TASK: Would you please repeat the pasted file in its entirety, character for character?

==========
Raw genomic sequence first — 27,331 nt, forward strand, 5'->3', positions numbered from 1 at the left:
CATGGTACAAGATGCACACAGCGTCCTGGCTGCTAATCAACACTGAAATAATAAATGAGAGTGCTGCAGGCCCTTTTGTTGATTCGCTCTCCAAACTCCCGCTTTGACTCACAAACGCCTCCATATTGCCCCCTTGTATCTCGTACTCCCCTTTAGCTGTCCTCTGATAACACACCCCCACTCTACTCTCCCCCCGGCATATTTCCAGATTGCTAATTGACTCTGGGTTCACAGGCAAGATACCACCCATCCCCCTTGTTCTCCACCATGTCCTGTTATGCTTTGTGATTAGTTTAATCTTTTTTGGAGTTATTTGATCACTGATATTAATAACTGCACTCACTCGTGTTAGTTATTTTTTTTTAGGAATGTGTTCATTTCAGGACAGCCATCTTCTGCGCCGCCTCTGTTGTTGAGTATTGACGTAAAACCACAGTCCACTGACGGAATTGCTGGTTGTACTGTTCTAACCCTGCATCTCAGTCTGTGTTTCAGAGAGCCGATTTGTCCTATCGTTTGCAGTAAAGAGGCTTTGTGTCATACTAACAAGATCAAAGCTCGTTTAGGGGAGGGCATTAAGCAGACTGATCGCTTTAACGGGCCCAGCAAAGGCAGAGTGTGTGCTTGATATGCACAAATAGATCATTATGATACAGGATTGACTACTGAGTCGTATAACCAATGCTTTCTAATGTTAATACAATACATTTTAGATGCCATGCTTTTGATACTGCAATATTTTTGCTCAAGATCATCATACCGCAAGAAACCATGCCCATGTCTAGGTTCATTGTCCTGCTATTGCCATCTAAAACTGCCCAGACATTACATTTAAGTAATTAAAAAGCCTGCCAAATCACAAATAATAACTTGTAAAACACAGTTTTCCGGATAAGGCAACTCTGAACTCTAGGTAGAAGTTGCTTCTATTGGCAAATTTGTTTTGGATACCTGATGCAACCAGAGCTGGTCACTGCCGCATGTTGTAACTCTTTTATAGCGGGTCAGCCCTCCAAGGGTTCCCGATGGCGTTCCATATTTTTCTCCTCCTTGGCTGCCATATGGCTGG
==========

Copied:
Raw genomic sequence first — 27,331 nt, forward strand, 5'->3', positions numbered from 1 at the left:
CATGGTACAAGATGCACACAGCGTCCTGGCTGCTAATCAACACTGAAATAATAAATGAGAGTGCTGCAGGCCCTTTTGTTGATTCGCTCTCCAAACTCCCGCTTTGACTCACAAACGCCTCCATATTGCCCCCTTGTATCTCGTACTCCCCTTTAGCTGTCCTCTGATAACACACCCCCACTCTACTCTCCCCCCGGCATATTTCCAGATTGCTAATTGACTCTGGGTTCACAGGCAAGATACCACCCATCCCCCTTGTTCTCCACCATGTCCTGTTATGCTTTGTGATTAGTTTAATCTTTTTTGGAGTTATTTGATCACTGATATTAATAACTGCACTCACTCGTGTTAGTTATTTTTTTTTAGGAATGTGTTCATTTCAGGACAGCCATCTTCTGCGCCGCCTCTGTTGTTGAGTATTGACGTAAAACCACAGTCCACTGACGGAATTGCTGGTTGTACTGTTCTAACCCTGCATCTCAGTCTGTGTTTCAGAGAGCCGATTTGTCCTATCGTTTGCAGTAAAGAGGCTTTGTGTCATACTAACAAGATCAAAGCTCGTTTAGGGGAGGGCATTAAGCAGACTGATCGCTTTAACGGGCCCAGCAAAGGCAGAGTGTGTGCTTGATATGCACAAATAGATCATTATGATACAGGATTGACTACTGAGTCGTATAACCAATGCTTTCTAATGTTAATACAATACATTTTAGATGCCATGCTTTTGATACTGCAATATTTTTGCTCAAGATCATCATACCGCAAGAAACCATGCCCATGTCTAGGTTCATTGTCCTGCTATTGCCATCTAAAACTGCCCAGACATTACATTTAAGTAATTAAAAAGCCTGCCAAATCACAAATAATAACTTGTAAAACACAGTTTTCCGGATAAGGCAACTCTGAACTCTAGGTAGAAGTTGCTTCTATTGGCAAATTTGTTTTGGATACCTGATGCAACCAGAGCTGGTCACTGCCGCATGTTGTAACTCTTTTATAGCGGGTCAGCCCTCCAAGGGTTCCCGATGGCGTTCCATATTTTTCTCCTCCTTGGCTGCCATATGGCTGG